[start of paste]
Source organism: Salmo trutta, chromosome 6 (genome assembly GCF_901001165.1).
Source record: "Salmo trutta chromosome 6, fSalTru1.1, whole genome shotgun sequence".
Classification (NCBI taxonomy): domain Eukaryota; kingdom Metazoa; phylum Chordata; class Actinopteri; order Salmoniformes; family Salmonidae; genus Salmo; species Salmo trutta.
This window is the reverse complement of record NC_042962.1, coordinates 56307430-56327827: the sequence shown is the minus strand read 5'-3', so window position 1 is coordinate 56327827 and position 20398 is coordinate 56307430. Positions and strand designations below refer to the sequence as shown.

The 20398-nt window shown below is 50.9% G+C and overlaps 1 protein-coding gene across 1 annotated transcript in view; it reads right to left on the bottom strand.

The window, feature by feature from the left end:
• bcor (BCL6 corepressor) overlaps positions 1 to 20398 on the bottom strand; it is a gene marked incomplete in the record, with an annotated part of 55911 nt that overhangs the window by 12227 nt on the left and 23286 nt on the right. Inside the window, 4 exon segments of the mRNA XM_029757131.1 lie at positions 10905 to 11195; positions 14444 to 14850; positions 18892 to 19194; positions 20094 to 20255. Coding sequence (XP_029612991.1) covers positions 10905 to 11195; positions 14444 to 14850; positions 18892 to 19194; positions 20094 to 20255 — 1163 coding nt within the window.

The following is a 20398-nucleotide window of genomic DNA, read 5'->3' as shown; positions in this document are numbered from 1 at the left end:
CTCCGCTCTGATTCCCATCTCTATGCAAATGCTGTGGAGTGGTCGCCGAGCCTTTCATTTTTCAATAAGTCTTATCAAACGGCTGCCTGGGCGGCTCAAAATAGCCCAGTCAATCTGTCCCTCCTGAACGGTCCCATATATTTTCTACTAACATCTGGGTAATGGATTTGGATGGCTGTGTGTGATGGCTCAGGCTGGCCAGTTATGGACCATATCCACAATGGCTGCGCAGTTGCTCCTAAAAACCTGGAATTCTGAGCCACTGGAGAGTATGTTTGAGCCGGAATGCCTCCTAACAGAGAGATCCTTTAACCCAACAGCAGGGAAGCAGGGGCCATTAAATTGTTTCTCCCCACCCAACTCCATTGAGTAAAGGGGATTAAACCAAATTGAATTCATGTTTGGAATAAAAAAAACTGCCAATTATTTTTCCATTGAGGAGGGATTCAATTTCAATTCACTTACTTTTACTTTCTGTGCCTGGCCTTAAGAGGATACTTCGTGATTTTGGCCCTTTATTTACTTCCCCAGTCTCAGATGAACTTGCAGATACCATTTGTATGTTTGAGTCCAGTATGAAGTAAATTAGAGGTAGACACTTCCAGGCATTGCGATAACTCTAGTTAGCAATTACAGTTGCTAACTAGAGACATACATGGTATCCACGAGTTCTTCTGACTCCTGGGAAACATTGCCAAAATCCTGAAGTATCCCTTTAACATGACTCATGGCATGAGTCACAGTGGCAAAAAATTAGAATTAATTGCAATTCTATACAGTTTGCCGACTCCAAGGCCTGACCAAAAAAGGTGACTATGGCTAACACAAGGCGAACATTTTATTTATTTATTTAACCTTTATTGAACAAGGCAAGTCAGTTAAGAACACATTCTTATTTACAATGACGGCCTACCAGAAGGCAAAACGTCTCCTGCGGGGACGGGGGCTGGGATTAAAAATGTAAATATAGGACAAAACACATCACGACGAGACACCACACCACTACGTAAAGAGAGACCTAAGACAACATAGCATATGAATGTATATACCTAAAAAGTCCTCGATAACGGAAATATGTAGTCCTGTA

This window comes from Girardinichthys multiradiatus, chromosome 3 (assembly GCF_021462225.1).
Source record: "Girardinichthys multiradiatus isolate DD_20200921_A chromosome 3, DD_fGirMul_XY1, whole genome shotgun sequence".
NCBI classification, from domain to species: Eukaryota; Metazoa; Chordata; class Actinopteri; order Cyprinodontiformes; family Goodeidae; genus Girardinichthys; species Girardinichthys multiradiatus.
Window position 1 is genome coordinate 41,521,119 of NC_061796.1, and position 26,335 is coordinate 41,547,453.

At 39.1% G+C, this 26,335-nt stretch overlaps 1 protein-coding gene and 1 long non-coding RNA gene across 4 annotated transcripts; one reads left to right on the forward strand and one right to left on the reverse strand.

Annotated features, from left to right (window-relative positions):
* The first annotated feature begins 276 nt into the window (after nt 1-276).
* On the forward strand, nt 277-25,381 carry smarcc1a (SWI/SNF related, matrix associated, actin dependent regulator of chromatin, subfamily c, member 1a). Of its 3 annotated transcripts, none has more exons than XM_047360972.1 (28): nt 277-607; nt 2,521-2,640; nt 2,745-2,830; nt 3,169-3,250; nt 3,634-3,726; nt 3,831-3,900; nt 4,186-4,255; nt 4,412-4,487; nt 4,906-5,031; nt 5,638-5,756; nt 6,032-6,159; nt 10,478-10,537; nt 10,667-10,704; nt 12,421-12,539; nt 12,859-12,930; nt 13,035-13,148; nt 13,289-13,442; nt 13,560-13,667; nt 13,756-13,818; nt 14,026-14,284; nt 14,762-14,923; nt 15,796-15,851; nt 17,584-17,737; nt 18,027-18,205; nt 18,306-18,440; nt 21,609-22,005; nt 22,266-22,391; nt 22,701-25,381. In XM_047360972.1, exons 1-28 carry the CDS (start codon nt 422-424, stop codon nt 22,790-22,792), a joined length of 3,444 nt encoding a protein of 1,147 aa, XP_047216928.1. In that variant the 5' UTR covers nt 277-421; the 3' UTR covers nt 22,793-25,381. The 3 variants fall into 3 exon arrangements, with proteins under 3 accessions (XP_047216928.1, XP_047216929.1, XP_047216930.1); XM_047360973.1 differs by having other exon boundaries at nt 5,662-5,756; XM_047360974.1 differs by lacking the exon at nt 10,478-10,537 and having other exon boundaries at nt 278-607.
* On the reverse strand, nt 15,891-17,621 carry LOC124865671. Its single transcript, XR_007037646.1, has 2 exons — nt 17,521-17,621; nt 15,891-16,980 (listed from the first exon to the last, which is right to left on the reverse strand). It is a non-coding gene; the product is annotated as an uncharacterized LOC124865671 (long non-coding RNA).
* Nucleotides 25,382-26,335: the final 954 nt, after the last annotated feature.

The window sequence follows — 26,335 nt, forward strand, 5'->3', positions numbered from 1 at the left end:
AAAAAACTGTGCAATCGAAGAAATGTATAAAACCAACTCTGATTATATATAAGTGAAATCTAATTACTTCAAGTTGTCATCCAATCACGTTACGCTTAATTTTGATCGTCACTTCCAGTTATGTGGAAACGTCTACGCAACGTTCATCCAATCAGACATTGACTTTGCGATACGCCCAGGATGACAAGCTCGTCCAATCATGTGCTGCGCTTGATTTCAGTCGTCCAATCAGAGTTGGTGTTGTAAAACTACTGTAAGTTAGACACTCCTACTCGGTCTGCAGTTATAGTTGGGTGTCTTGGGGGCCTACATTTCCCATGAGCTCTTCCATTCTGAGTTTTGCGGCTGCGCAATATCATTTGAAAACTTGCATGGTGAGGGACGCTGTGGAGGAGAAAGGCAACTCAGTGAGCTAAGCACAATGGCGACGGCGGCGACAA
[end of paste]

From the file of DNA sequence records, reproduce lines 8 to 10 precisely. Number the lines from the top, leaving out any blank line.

The following is a 20398-nucleotide window of genomic DNA, read 5'->3' as shown; positions in this document are numbered from 1 at the left end:
CTCCGCTCTGATTCCCATCTCTATGCAAATGCTGTGGAGTGGTCGCCGAGCCTTTCATTTTTCAATAAGTCTTATCAAACGGCTGCCTGGGCGGCTCAAAATAGCCCAGTCAATCTGTCCCTCCTGAACGGTCCCATATATTTTCTACTAACATCTGGGTAATGGATTTGGATGGCTGTGTGTGATGGCTCAGGCTGGCCAGTTATGGACCATATCCACAATGGCTGCGCAGTTGCTCCTAAAAACCTGGAATTCTGAGCCACTGGAGAGTATGTTTGAGCCGGAATGCCTCCTAACAGAGAGATCCTTTAACCCAACAGCAGGGAAGCAGGGGCCATTAAATTGTTTCTCCCCACCCAACTCCATTGAGTAAAGGGGATTAAACCAAATTGAATTCATGTTTGGAATAAAAAAAACTGCCAATTATTTTTCCATTGAGGAGGGATTCAATTTCAATTCACTTACTTTTACTTTCTGTGCCTGGCCTTAAGAGGATACTTCGTGATTTTGGCCCTTTATTTACTTCCCCAGTCTCAGATGAACTTGCAGATACCATTTGTATGTTTGAGTCCAGTATGAAGTAAATTAGAGGTAGACACTTCCAGGCATTGCGATAACTCTAGTTAGCAATTACAGTTGCTAACTAGAGACATACATGGTATCCACGAGTTCTTCTGACTCCTGGGAAACATTGCCAAAATCCTGAAGTATCCCTTTAACATGACTCATGGCATGAGTCACAGTGGCAAAAAATTAGAATTAATTGCAATTCTATACAGTTTGCCGACTCCAAGGCCTGACCAAAAAAGGTGACTATGGCTAACACAAGGCGAACATTTTATTTATTTATTTAACCTTTATTGAACAAGGCAAGTCAGTTAAGAACACATTCTTATTTACAATGACGGCCTACCAGAAGGCAAAACGTCTCCTGCGGGGACGGGGGCTGGGATTAAAAATGTAAATATAGGACAAAACACATCACGACGAGACACCACACCACTACGTAAAGAGAGACCTAAGACAACATAGCATATGAATGTATATACCTAAAAAGTCCTCGATAACGGAAATATGTAGTCCTGTA

This window comes from Girardinichthys multiradiatus, chromosome 3 (assembly GCF_021462225.1).